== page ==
Just over one month ago, five-time Grammy nominee Hunter Hayes released Dear God with its universally relatable lyrics that examine notions of anxiety and self-doubt. Last Monday he introduced a new level of depth into the song by teaming up withTo Write Love On Her Arms, a non-profit dedicated to presenting hope and finding help for people struggling with depression, addiction, self-injury and suicide.
The country music star launched a fundraiser via Facebook in honor of World Suicide Prevention Day (DONATE HERE), and within an hour he had raised more than $5,000 – nearly half of his overall goal – in support of the organization. He thanked fans with a special Facebook Live, where he discussed the meaning behind the song and entreated them for continued support of To Write Love On Her Arms and their Tomorrow Needs You campaign throughout National Suicide Prevention Week (WATCH HERE).
“One of the biggest things I wanted for ‘Dear God’ was for it to be part of something positive,” said Hayes. “It’s super easy to listen to voices that will tell you that you’re not good enough. But the thing that I wanted in ‘Dear God’ was to shine a light… For those of us who might experience darkness of some kind, it’s easy to think there isn’t a light. It’s easy to think that there’s no one around. I so desperately wanted [to say]: You are enough. You are good enough. You are smart enough, you are brave enough, you are loved and you are meant to be exactly who you are right now.”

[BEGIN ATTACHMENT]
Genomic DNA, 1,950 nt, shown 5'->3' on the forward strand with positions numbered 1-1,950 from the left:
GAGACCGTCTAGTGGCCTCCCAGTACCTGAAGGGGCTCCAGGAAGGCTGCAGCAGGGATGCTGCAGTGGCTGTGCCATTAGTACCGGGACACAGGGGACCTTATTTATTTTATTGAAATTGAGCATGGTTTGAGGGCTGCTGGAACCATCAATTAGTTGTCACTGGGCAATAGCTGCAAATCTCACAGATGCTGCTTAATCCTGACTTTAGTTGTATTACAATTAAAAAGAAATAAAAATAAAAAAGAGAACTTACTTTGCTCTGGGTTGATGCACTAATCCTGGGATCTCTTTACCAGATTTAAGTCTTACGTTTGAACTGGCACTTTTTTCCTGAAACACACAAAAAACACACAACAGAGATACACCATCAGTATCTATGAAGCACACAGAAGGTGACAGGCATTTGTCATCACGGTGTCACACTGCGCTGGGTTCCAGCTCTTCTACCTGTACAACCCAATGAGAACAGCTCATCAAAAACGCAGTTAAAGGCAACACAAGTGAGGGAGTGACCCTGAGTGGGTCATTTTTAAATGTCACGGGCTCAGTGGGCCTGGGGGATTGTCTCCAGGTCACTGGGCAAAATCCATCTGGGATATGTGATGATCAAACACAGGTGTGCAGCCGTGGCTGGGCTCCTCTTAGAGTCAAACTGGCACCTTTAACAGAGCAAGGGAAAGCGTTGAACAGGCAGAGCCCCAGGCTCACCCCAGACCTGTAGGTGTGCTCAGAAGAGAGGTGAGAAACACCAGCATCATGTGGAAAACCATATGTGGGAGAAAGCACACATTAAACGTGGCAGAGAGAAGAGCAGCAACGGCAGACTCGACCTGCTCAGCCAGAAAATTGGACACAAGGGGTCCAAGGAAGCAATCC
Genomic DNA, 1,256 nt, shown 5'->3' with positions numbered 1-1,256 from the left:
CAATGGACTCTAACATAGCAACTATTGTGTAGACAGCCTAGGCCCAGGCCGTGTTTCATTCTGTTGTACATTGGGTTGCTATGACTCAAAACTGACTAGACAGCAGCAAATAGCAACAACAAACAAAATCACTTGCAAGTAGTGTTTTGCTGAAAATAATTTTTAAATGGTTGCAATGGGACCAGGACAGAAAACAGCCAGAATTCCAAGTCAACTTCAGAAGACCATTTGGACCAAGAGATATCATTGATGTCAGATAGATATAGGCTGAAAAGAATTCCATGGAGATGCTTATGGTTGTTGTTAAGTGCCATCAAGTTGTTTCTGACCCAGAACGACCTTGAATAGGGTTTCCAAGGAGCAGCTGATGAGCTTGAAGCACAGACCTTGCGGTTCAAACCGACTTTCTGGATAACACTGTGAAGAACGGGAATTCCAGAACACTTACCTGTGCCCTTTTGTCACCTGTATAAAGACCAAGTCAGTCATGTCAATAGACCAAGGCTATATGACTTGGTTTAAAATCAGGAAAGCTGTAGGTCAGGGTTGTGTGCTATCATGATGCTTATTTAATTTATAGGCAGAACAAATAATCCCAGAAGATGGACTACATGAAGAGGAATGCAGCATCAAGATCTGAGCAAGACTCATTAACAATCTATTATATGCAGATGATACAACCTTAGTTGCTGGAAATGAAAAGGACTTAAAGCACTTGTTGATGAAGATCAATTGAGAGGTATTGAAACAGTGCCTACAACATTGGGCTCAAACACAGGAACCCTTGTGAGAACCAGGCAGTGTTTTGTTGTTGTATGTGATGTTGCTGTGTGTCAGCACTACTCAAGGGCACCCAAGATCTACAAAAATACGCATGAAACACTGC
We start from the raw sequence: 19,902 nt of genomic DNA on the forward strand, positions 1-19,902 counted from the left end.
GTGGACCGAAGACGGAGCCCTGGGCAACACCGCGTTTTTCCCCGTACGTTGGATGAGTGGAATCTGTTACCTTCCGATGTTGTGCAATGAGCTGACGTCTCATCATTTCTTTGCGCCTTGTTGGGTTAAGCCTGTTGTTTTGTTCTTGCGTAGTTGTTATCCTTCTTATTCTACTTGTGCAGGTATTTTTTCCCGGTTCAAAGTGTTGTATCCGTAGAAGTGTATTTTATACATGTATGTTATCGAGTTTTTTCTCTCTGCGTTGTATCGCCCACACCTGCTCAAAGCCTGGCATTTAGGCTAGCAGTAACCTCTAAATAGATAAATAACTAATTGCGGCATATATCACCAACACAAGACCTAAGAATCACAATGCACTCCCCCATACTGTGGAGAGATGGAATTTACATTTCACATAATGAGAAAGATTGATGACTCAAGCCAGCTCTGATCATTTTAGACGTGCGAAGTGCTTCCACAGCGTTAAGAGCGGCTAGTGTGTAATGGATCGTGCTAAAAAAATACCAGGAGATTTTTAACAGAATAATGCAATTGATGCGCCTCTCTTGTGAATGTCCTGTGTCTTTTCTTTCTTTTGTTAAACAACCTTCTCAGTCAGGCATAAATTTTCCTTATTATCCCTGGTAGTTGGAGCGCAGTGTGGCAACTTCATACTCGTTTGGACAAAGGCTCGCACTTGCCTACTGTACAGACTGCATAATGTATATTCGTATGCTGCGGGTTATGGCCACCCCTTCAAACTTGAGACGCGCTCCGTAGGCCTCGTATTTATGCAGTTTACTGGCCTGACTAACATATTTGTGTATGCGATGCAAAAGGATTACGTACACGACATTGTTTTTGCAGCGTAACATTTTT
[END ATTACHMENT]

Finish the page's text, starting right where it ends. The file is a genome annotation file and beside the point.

About this week’s partnership he added, “The thing that To Write Love on Her Arms does is it reaches the people who might be unreachable. That’s why I feel like it’s so powerful and so important. I just really believe in the work that they’re doing.”
In addition to participating in the Tomorrow Needs You campaign video (WATCH HERE), Hayes followed up this afternoon with the reveal of his piano-only version of “Dear God” taped at the Ryman Auditorium (WATCH HERE). The one-take video strips the pop country instrumentation of the viral hit, which has already drawn more than six million streams on Spotify alone, to a pulled back reverence worthy of the mother church of country music.